This year I got a great collection of books for Christmas (because, unlike some people, I have priorities). Let me share with the blogosphere!
David Alan Black. (1998) It’s Still Greek to Me: An Easy-to-Understand Guide to Intermediate Greek. Grand Rapids, MI: Baker Books. (Amazon.com)
I bought a used version of this little book. I want to make sure that I am thinking about my Greek Testament from more than a mere pragmatic “reading” approach. Often I do not think hard enough about the grammatical-syntactial aspects and that is no way to do scholarship. Along with several other books on my shelf, including the other book by Black mentioned just below, I will probably use a large part of January making sure I am thinking Greek when reading Greek rather than thinking English while reading Greek.
_______________. Learn to Read New Testament Greek: Expanded Edition. Nashville, TN: Broadman and Holman. (Amazon.com, Third Edition)
I think this will be a helpful book to work through in order to accomplish what I mentioned above. Is there anyone out there who has used this book much? If so, what do you think of it?
Peter C. Bouteneff. (2008) Beginnings: Ancient Christian Readings of the Biblical Creation Narratives. Grand Rapids, MI: Baker Academic. (Amazon.com)
Since my Th.M. thesis is going to be titled, “The Creation Waits: The Epistle to the Romans as Pauline Interpretation of the Book of Genesis with Emphasis on 8.2-23″ it is going to be my goal to think deeply about the reception history of Genesis. Yes, the so-called “original context” of Genesis is interesting, but the Pauline reading is more important for what I am doing. While this book does not address the Pauline reading it does show a wide array of Christian readings which will be helpful in both (1) seeing how the church, since Paul, has read Genesis and (2) in helping create awareness of what is Pauline and post-Pauline as regards reading Genesis so that I do not transfer to much back into Paul. Bouteneff is an associate professor of theology at St. Vladimir’s Orthodox Theological Seminary so I expect a wide and solid knowledge of Christian interpretive history to be presented.
Brevard S. Childs. (2004) The Struggle to Understand Isaiah as Christian Scripture. Grand Rapids, MI: Wm. B. Eerdmans Publishing Co. (Amazon.com)
My only “in-class” class this upcoming semester will be on the Book of Isaiah. Child’s book traces the reception history of Isaiah from the early church to the modern era. As you may have noticed from the above paragraph one of my concerns is reception history, in part because, since reading Gadamer, I do not have much faith in so-called “objective, grammatical-historical” exegesis. We should aim for it, yes, but we should not be ignorant of our influences nor of those who have read the book before us. Child’s guide will people like Origen, Aquinas, Calvin and others, which I find helpful.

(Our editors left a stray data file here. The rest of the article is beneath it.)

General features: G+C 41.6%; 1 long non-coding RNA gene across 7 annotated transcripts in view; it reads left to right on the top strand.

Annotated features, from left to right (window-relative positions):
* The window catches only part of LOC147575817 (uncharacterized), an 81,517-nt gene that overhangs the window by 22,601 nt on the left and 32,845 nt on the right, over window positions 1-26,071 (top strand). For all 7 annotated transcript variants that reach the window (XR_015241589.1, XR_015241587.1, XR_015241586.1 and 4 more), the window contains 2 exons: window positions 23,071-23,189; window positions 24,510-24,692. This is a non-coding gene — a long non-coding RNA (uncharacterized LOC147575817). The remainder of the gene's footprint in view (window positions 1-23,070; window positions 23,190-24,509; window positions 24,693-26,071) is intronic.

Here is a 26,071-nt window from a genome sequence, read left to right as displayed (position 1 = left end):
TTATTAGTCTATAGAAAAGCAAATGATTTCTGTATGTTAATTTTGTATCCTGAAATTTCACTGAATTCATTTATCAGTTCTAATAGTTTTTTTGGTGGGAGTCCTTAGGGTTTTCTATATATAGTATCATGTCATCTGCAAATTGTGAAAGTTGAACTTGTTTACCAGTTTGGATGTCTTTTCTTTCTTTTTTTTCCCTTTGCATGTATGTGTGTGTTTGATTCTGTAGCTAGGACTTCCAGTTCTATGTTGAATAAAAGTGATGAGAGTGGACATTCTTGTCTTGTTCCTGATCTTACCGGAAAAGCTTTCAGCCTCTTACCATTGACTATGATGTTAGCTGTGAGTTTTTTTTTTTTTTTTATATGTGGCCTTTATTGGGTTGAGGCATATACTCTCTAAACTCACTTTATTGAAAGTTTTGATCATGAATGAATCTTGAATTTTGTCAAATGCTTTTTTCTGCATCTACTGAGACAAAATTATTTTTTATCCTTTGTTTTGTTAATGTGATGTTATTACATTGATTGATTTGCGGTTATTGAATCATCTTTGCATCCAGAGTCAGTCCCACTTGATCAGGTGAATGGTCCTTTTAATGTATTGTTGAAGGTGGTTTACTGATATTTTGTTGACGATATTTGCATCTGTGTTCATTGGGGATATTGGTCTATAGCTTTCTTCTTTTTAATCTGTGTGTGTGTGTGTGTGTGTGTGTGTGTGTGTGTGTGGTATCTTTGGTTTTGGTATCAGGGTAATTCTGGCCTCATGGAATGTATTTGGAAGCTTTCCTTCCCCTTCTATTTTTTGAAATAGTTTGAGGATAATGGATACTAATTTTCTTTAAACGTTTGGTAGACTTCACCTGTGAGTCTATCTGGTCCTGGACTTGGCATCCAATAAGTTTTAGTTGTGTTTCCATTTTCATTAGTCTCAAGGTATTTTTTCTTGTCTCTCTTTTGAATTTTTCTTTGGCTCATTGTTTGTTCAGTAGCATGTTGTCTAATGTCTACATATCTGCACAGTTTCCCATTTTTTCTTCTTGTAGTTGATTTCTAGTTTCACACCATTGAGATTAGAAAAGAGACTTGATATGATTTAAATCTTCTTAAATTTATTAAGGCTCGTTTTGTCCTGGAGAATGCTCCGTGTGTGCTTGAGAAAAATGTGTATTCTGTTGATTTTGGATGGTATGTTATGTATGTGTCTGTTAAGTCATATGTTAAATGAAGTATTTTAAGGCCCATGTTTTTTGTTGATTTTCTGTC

C. Kavin Rowe. (2006) Early Narrative Christology: The Lord in the Gospel of Luke. Grand Rapids, MI: Baker Academic. (Amazon.com)
As I understand it, Rowe is an up-and-coming star as regards scholarship in Luke-Acts. Luke-Acts has been very influential in my own thinking, mostly because of my Pentecostal background. In a time when the Christology of the Synoptics has been lowered at an alarming rate in modern scholarship this should be a challenging read to that flow. Rowe examines how Luke changed various Markan passages that related to “the Lord” in his own gospel and in doing so examines the unique Christological contribution of Luke.
J. Ross Wagner. (2003) Heralds of the Good News: Isaiah and Paul in Concert in the Letter to the Romans. Boston, MA: Brill Academic Publishers, Inc. (Amazon.com)
As noted above Isaiah will be one of my studies from January through April. I asked for this book for two reasons: (1) to assist in my study of Isaiah, so that I can understand the Pauline interpretation of this book and (2) it is similar to my forthcoming thesis work in that it will be tracing how Paul interprets a particular book from the Old Testament in Romans.
I am very excited about these reads along with a handful of others that I have mentioned to be on the dock.
looks like a pretty interesting list!! I have been through Black’s Grammar and the significant contribution is the emphasis on linguistics in the study of language and especially NT Greek. This isn’t something you see in a lot of other Grammars.
Pfft! I got the grinder and books. What is the point of having books if one doesn’t have coffee to go along with them? 😉
Have you ever come across Phil Sumpter’s blog? I seem to remember he was doing his Phd on Brevard Child’s.
Brian (L) will you be focusing on OT or NT in the future?
I don’t think I have seen Phil’s blog. Do you have a link?
I intend on staying in NT studies, but I want a strong understanding of the OT because a few areas of study that I am most drawn toward would include OT in the NT and LXX studies.
Whoops, I thought I posted it, http://narrativeandontology.blogspot.com/
Oh, what fabulous plunder! Congratulations. 🙂 I got $200 in Amazon gift cards plus an additional $50 in cash, so I’ll be placing my order in just a little bit!
@Esteban: That is going to be a lot of books!
15 in all. O praise the LORD! And that’s just two weeks after I bought 37 in Grand Rapids at a super sale at Baker. 😉
Can’t wait to hear your thoughts on Bouteneff’s book. It’s in my wishlist, but didn’t make it under the tree this Christmas.
I should get into that book soon. I will make sure to share my thoughts.
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